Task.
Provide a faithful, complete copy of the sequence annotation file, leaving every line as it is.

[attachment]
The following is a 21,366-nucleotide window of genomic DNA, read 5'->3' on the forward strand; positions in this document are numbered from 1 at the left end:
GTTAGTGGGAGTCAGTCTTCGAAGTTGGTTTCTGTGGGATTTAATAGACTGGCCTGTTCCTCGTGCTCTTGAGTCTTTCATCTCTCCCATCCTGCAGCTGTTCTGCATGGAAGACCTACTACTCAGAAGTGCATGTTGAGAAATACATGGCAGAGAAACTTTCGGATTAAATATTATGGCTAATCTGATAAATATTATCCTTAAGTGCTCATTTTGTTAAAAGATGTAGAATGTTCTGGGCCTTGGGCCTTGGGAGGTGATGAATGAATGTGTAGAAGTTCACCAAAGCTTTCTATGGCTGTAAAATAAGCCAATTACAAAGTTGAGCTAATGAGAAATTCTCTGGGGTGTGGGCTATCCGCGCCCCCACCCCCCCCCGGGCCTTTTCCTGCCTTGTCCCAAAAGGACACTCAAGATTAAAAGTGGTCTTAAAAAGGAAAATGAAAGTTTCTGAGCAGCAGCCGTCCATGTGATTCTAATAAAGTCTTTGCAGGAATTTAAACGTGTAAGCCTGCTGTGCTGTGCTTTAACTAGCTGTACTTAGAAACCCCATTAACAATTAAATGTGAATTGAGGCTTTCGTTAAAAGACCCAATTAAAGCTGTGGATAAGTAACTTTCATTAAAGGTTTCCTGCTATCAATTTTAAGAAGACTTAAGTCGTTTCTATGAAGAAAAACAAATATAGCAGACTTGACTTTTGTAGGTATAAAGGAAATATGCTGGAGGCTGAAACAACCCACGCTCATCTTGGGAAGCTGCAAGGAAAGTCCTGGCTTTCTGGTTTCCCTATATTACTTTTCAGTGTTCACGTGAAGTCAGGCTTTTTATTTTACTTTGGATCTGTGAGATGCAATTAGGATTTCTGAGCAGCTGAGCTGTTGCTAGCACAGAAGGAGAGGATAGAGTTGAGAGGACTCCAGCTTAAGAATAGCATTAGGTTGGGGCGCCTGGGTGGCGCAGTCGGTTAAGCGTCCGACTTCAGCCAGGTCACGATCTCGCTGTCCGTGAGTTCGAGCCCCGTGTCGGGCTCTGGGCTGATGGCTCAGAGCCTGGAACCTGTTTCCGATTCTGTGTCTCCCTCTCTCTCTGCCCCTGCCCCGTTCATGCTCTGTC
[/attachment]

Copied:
The following is a 21,366-nucleotide window of genomic DNA, read 5'->3' on the forward strand; positions in this document are numbered from 1 at the left end:
GTTAGTGGGAGTCAGTCTTCGAAGTTGGTTTCTGTGGGATTTAATAGACTGGCCTGTTCCTCGTGCTCTTGAGTCTTTCATCTCTCCCATCCTGCAGCTGTTCTGCATGGAAGACCTACTACTCAGAAGTGCATGTTGAGAAATACATGGCAGAGAAACTTTCGGATTAAATATTATGGCTAATCTGATAAATATTATCCTTAAGTGCTCATTTTGTTAAAAGATGTAGAATGTTCTGGGCCTTGGGCCTTGGGAGGTGATGAATGAATGTGTAGAAGTTCACCAAAGCTTTCTATGGCTGTAAAATAAGCCAATTACAAAGTTGAGCTAATGAGAAATTCTCTGGGGTGTGGGCTATCCGCGCCCCCACCCCCCCCCGGGCCTTTTCCTGCCTTGTCCCAAAAGGACACTCAAGATTAAAAGTGGTCTTAAAAAGGAAAATGAAAGTTTCTGAGCAGCAGCCGTCCATGTGATTCTAATAAAGTCTTTGCAGGAATTTAAACGTGTAAGCCTGCTGTGCTGTGCTTTAACTAGCTGTACTTAGAAACCCCATTAACAATTAAATGTGAATTGAGGCTTTCGTTAAAAGACCCAATTAAAGCTGTGGATAAGTAACTTTCATTAAAGGTTTCCTGCTATCAATTTTAAGAAGACTTAAGTCGTTTCTATGAAGAAAAACAAATATAGCAGACTTGACTTTTGTAGGTATAAAGGAAATATGCTGGAGGCTGAAACAACCCACGCTCATCTTGGGAAGCTGCAAGGAAAGTCCTGGCTTTCTGGTTTCCCTATATTACTTTTCAGTGTTCACGTGAAGTCAGGCTTTTTATTTTACTTTGGATCTGTGAGATGCAATTAGGATTTCTGAGCAGCTGAGCTGTTGCTAGCACAGAAGGAGAGGATAGAGTTGAGAGGACTCCAGCTTAAGAATAGCATTAGGTTGGGGCGCCTGGGTGGCGCAGTCGGTTAAGCGTCCGACTTCAGCCAGGTCACGATCTCGCTGTCCGTGAGTTCGAGCCCCGTGTCGGGCTCTGGGCTGATGGCTCAGAGCCTGGAACCTGTTTCCGATTCTGTGTCTCCCTCTCTCTCTGCCCCTGCCCCGTTCATGCTCTGTC